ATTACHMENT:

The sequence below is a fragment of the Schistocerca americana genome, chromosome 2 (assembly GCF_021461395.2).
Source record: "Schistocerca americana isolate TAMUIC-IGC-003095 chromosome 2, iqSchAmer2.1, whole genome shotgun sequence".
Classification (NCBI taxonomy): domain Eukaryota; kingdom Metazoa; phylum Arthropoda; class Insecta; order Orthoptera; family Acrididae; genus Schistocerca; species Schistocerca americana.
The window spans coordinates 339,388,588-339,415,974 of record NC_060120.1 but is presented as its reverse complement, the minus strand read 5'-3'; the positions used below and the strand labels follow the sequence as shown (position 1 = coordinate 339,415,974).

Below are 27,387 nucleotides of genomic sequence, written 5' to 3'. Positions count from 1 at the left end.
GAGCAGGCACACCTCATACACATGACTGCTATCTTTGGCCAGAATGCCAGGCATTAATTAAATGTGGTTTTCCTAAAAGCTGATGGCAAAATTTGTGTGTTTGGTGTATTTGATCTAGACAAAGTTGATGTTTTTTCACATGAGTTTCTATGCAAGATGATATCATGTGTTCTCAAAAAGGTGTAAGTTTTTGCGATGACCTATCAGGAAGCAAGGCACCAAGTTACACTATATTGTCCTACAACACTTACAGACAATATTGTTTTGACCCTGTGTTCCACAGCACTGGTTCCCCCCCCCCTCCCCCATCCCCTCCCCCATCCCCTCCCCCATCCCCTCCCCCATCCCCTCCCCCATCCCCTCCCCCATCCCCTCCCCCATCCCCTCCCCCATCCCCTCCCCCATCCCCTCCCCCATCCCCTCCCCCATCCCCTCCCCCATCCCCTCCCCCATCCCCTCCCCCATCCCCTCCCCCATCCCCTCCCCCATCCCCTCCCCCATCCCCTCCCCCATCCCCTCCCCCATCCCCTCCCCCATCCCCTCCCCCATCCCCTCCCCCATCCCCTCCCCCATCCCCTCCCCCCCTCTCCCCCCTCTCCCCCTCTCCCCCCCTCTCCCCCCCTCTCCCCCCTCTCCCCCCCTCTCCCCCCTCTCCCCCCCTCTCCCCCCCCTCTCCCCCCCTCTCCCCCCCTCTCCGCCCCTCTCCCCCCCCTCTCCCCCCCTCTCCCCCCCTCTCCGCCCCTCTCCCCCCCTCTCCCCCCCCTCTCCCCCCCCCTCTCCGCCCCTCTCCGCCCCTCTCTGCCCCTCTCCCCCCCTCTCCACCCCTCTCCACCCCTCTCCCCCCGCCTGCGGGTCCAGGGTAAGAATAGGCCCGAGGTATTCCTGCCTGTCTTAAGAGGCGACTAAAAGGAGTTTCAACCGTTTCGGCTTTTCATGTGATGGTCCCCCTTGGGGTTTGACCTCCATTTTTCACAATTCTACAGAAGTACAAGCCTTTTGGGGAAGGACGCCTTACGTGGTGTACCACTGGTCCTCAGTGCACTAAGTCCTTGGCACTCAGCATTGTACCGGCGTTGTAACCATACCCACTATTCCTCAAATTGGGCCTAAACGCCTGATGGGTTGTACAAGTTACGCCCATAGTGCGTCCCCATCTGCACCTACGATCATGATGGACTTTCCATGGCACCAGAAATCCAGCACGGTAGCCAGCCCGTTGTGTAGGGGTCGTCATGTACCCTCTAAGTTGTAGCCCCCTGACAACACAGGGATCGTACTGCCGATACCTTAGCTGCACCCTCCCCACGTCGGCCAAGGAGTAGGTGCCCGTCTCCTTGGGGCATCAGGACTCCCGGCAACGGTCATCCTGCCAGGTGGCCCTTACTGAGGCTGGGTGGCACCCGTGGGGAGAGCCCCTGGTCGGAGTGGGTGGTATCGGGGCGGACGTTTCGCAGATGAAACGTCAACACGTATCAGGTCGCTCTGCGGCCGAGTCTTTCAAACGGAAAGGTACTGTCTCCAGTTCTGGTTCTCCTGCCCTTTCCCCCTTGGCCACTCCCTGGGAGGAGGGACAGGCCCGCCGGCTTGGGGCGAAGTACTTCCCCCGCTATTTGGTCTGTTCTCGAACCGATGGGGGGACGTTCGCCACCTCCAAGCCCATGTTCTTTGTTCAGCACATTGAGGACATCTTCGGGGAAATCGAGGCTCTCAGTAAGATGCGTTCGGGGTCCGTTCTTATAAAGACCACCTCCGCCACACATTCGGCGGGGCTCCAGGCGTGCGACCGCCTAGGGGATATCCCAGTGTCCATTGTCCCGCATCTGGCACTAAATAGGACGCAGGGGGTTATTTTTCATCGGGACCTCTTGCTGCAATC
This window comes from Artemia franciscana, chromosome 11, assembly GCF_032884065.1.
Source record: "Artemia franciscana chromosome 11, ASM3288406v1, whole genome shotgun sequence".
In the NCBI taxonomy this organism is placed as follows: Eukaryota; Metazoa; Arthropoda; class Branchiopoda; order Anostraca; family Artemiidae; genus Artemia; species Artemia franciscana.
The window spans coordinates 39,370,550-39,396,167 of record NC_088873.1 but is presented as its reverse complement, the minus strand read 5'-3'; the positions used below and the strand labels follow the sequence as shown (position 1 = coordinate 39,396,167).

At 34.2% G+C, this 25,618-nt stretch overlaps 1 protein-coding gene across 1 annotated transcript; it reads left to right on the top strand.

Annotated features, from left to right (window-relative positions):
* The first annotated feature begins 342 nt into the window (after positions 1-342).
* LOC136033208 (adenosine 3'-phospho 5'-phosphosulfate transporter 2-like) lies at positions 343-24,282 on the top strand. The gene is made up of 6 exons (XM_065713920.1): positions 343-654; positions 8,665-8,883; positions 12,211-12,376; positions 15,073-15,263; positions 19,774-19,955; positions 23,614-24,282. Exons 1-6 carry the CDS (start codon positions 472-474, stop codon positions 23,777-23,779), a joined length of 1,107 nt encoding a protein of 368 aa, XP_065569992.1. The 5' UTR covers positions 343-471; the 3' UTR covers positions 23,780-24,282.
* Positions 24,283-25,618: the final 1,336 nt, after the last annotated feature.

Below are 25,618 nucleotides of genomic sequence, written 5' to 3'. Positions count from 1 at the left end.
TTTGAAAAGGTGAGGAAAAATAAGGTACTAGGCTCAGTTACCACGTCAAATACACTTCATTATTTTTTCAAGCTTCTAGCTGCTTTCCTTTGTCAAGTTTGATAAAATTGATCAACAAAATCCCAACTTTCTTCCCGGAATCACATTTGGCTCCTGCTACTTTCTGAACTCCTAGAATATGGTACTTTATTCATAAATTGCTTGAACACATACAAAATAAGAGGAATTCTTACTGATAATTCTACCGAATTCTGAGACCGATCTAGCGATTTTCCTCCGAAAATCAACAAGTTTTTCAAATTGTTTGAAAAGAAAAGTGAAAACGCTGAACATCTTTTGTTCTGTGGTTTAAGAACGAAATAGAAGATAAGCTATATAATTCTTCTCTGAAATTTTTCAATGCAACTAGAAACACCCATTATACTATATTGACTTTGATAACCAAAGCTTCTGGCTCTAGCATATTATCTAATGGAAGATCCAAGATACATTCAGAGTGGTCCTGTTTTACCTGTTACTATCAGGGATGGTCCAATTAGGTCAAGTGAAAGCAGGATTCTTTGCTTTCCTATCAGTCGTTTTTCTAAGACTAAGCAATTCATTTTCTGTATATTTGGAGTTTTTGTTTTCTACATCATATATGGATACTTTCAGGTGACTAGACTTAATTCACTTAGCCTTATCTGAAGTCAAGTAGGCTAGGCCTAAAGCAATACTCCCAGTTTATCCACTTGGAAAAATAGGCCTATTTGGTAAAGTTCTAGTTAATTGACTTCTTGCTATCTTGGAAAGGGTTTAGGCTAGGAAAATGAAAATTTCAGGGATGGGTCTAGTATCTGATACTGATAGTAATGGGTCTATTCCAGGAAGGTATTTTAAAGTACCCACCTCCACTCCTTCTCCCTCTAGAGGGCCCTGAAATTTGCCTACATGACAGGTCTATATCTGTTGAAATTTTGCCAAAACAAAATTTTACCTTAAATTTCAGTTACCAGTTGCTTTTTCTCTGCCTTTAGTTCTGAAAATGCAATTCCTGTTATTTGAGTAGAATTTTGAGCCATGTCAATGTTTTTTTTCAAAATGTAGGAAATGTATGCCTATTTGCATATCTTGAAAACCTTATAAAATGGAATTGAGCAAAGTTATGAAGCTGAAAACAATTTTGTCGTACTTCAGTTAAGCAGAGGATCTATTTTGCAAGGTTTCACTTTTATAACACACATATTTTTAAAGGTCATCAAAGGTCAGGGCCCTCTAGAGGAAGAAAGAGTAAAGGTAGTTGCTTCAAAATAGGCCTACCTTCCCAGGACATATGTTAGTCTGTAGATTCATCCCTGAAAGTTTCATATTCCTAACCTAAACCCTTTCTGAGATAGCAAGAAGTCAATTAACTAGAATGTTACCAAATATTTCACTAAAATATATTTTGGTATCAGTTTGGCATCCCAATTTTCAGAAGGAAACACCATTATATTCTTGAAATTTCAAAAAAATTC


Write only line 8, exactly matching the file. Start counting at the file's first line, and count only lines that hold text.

Source record: "Artemia franciscana chromosome 11, ASM3288406v1, whole genome shotgun sequence".